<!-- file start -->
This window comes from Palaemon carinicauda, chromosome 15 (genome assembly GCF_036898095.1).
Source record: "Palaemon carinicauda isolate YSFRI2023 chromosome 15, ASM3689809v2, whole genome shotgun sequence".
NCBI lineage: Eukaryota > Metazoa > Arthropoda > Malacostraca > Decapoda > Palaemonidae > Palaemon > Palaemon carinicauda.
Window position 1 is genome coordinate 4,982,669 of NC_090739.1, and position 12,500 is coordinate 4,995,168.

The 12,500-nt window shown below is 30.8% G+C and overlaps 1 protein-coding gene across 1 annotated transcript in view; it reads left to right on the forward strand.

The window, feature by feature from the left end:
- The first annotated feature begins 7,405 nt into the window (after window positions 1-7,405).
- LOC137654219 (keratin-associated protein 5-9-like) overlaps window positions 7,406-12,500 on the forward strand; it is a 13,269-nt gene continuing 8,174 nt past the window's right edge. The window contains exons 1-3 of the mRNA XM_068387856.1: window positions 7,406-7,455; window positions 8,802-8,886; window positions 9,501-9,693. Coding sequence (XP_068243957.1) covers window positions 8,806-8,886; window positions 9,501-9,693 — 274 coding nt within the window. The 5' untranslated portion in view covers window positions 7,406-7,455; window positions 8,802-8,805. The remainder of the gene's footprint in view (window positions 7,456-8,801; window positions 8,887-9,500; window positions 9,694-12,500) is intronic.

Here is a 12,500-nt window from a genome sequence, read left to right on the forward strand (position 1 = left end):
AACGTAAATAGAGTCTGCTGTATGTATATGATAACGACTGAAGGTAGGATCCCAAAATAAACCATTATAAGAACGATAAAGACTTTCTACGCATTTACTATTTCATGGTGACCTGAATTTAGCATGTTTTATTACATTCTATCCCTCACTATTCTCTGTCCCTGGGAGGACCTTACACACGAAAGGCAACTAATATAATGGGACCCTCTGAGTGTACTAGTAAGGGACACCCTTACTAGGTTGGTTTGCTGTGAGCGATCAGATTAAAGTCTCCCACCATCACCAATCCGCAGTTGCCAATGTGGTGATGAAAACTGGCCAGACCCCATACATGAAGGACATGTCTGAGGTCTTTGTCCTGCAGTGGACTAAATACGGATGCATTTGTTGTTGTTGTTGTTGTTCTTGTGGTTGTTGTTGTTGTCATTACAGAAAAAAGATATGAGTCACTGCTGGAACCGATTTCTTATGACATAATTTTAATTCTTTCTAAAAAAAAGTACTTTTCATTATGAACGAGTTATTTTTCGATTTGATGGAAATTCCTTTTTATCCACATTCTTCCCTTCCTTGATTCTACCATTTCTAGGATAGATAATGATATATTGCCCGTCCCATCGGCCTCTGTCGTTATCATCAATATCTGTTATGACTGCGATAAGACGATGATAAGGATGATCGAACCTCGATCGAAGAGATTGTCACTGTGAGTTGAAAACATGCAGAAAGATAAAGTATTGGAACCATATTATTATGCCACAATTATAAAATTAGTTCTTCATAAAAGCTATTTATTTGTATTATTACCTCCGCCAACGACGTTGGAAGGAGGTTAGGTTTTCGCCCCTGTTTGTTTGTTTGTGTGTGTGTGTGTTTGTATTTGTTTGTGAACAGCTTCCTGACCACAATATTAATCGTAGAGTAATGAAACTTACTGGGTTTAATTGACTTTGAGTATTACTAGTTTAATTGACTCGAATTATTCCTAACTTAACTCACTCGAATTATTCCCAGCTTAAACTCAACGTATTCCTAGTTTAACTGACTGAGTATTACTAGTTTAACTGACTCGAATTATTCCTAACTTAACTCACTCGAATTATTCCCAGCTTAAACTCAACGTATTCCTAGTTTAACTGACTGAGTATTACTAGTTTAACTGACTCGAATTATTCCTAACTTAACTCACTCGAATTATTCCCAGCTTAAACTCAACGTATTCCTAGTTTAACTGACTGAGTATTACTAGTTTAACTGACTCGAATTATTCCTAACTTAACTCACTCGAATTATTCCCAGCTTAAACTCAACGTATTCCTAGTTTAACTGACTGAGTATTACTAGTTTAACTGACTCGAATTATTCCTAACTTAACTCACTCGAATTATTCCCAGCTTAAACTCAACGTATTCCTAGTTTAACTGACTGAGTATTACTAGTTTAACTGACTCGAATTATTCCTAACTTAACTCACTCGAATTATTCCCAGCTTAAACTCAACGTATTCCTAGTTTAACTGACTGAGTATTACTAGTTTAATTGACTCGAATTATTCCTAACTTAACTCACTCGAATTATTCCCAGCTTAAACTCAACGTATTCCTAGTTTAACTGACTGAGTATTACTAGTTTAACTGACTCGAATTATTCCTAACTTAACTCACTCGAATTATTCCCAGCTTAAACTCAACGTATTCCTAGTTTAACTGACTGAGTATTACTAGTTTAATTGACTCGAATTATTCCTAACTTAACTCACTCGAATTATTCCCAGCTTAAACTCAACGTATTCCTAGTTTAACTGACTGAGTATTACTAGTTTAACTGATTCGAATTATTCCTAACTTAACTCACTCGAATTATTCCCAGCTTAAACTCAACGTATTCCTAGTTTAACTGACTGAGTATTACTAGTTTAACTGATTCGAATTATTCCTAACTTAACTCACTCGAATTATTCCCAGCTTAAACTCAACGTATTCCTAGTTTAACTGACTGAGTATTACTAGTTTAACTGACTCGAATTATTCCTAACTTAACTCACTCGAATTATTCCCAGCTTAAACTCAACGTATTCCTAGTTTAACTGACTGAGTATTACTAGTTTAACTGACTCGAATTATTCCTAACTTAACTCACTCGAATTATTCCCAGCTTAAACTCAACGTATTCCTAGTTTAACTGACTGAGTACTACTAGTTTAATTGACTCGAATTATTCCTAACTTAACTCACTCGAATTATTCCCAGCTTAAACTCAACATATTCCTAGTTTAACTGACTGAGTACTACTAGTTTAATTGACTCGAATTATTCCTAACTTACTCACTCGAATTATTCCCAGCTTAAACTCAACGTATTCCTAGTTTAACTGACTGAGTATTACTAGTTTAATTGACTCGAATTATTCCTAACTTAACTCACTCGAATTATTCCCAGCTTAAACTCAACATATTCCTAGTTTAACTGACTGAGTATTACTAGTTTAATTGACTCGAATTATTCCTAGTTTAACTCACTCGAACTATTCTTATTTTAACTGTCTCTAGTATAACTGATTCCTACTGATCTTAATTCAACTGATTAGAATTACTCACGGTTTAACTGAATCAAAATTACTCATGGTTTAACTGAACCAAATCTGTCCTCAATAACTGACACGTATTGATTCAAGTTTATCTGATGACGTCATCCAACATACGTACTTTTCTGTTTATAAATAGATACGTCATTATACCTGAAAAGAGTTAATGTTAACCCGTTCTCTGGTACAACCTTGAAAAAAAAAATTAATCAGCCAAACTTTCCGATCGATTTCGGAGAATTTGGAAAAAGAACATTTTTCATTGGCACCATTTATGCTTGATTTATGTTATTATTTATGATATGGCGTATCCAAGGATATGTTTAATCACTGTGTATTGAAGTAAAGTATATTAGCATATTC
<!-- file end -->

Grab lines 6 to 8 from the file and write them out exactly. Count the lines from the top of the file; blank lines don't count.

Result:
The window, feature by feature from the left end:
- The first annotated feature begins 7,405 nt into the window (after window positions 1-7,405).
- LOC137654219 (keratin-associated protein 5-9-like) overlaps window positions 7,406-12,500 on the forward strand; it is a 13,269-nt gene continuing 8,174 nt past the window's right edge. The window contains exons 1-3 of the mRNA XM_068387856.1: window positions 7,406-7,455; window positions 8,802-8,886; window positions 9,501-9,693. Coding sequence (XP_068243957.1) covers window positions 8,806-8,886; window positions 9,501-9,693 — 274 coding nt within the window. The 5' untranslated portion in view covers window positions 7,406-7,455; window positions 8,802-8,805. The remainder of the gene's footprint in view (window positions 7,456-8,801; window positions 8,887-9,500; window positions 9,694-12,500) is intronic.